Geoffrey Farmer – Untitled (12th Istanbul Biennial), SEPTEMBER 17–NOVEMBER 13​​, 2011

Geoffrey Farmer
Untitled (12th Istanbul Biennial)
September 17–November 13, 2011

12th Istanbul Biennial, Istanbul, Turkey

Geoffrey Farmer, born in 1967 in Eagle Island, Canada. Lives in Vancouver, Canada.

Jens Hoffmann (JH): Pale Fire Freedom Machine was originally presented at the Power Plant in Toronto in 2005, is that correct?

Geoffrey Farmer (GF): Yes. As the name of the gallery suggests, it is located in a renovated powerhouse, with one of its prominent features being a large smokestack. While doing some initial research I accidentally pasted “fireplace” and “revolution” together in an online search, and came across a fireplace designed in France by DominiqueImbert. He called it his “revolutionary fireplace” because it was designed in 1968 and also because it can rotate to face any point in the room. There was a picture of it installed at the Guggenheim in New York. It was only after we had ordered the fireplace that I discovered it was part of a 1996 installation by Xavier Veilhan titled Le Feu. A friend of mine had just given me Vladimir Nabokov’s book Pale Fire, which revolves around the interpretation of an unfinished poem whose author has died under mysterious circumstances. The reader is never sure of the sanity of the narrator,  or if he might actually be the author of the unfinished poem. The title itself refers to the Moon stealing the light of the Sun.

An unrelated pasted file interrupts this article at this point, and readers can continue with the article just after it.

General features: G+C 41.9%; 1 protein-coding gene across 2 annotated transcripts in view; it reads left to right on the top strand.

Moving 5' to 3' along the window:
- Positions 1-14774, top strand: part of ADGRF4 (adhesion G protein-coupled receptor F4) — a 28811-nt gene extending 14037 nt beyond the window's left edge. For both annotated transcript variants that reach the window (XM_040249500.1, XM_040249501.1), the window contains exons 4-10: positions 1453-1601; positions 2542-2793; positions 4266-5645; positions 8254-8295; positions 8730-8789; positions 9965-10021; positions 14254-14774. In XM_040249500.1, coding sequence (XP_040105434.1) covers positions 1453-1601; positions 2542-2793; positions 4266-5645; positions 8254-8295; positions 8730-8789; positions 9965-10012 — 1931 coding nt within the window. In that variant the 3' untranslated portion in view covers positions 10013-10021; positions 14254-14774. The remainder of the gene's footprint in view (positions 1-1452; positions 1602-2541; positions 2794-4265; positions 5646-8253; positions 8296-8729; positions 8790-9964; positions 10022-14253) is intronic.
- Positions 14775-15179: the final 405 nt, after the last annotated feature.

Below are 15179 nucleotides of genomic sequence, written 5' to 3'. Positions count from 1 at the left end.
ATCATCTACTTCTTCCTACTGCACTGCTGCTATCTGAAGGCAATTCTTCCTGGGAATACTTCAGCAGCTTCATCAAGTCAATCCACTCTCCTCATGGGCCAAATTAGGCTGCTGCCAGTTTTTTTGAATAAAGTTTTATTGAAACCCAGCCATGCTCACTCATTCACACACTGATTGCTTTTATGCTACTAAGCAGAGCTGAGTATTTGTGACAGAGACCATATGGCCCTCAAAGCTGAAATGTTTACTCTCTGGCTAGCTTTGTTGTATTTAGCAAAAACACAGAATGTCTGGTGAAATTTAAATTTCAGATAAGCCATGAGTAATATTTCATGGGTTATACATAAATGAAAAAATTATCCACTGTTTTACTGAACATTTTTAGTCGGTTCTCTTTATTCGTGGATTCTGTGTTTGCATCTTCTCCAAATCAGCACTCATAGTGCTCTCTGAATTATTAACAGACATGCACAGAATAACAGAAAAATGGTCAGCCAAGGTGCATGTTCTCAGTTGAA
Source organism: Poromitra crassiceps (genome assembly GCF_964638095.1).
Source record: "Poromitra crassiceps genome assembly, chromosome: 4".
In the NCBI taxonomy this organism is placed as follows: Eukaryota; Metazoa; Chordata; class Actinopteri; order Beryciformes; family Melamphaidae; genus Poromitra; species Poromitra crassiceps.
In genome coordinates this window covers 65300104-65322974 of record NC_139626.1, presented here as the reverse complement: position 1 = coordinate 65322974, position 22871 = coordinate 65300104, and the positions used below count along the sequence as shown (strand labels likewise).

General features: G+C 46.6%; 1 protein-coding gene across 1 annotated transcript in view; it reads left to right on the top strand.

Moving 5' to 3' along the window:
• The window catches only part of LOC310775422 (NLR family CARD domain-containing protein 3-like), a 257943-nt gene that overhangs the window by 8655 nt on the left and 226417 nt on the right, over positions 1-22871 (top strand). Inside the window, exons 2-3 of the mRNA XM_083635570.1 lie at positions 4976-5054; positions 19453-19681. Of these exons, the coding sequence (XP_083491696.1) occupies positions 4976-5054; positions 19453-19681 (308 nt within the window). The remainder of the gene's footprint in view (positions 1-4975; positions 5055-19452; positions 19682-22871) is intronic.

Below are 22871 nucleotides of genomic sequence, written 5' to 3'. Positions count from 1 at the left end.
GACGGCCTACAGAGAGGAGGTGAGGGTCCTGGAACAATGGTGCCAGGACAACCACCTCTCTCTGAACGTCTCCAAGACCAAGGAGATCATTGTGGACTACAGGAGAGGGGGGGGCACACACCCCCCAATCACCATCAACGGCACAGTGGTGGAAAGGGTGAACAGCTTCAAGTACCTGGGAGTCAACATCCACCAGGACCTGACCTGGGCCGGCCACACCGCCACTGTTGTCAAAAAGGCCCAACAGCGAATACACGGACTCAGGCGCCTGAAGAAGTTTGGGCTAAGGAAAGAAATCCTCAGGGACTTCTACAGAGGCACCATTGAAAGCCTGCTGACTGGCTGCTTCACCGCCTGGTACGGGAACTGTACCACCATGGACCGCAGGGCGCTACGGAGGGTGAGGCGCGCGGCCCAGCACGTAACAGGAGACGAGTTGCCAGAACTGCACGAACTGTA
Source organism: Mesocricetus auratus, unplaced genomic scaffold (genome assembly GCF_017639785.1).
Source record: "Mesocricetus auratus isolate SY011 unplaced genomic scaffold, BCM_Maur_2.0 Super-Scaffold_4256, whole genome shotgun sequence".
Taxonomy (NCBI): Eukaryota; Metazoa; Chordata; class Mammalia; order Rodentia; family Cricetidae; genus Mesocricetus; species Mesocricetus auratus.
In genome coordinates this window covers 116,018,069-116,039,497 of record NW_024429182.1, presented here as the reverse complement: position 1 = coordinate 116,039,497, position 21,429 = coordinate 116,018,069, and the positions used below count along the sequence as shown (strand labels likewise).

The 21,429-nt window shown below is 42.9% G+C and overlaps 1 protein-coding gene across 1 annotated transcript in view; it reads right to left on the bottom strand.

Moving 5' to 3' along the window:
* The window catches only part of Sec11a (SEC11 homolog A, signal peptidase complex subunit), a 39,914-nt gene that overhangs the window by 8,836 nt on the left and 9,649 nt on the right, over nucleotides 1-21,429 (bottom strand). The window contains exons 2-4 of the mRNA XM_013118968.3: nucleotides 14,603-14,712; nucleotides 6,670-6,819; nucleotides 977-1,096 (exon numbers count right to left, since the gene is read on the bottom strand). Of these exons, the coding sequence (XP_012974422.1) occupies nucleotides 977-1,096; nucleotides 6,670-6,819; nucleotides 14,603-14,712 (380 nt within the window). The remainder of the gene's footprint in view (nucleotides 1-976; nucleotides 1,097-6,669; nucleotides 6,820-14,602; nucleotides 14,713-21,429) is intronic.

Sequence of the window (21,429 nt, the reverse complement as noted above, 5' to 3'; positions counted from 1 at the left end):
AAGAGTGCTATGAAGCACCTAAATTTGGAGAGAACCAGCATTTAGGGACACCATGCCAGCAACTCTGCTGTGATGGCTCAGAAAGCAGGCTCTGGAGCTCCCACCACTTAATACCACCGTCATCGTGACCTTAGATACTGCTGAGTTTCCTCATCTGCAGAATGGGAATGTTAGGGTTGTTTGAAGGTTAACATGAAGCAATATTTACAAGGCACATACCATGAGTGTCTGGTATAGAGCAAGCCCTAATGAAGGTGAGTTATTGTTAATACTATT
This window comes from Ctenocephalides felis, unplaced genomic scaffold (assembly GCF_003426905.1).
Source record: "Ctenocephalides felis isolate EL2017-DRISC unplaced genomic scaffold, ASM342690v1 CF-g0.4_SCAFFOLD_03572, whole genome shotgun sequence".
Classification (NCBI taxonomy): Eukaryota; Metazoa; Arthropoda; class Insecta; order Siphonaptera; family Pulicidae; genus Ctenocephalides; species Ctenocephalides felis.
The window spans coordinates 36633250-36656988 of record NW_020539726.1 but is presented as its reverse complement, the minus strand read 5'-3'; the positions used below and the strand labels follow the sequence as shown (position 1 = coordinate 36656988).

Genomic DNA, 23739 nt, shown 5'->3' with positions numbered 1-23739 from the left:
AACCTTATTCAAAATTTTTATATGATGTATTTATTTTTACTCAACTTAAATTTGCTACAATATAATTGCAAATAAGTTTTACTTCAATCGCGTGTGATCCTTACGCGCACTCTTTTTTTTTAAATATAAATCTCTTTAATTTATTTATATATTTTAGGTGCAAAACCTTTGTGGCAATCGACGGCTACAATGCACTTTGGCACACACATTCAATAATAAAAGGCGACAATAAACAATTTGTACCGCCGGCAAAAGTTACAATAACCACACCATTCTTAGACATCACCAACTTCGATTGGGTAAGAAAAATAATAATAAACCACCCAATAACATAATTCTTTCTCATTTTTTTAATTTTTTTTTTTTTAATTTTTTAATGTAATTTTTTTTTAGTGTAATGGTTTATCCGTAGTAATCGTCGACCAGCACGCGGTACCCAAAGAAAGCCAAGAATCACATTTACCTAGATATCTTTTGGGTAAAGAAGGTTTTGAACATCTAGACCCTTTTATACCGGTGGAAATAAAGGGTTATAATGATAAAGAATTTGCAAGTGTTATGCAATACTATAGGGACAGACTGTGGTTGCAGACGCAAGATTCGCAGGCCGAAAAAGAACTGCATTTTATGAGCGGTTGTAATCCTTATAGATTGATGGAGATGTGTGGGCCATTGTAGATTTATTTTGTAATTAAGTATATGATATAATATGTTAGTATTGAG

JH: How did all of this actually enter into your work?

GF: The development of the work became the work. We burned the furniture on which the viewer was supposed to sit, to produce soot, which was then made into ink. The ink was then used to produce a printed text piece that came from  a found note.

JH: Where did the note come from?

GF: At first we collected abandoned wooden furniture from the streets. Originally just chairs, but then I  was given some old desks. This note was inside one of the desks.

JH: It sounds so simple when you talk about it. I have never actually seen the exhibition and only know the installation from images, in which it looks massive.

GF: There needed to be enough furniture to burn for a month, so the entire gallery was filled with wooden furniture, which I organized into different categories of historical influences and uses. The fireplace was in the middle. To the side were two workstations, one to break apart the furniture and another that we used as a print shop.

JH: You rarely present a work in the same way twice, and most of the time you continue working on your pieces after they have been seen for the first time. This is very uncommon in today’s art world.

GF: My work can transform dramatically from exhibition to exhibition as it develops, but also because it is often physically comprised of elements from its environment. I like having the ability to reevaluate and revise my work. I prefer that it be seen as incomplete or unfinished.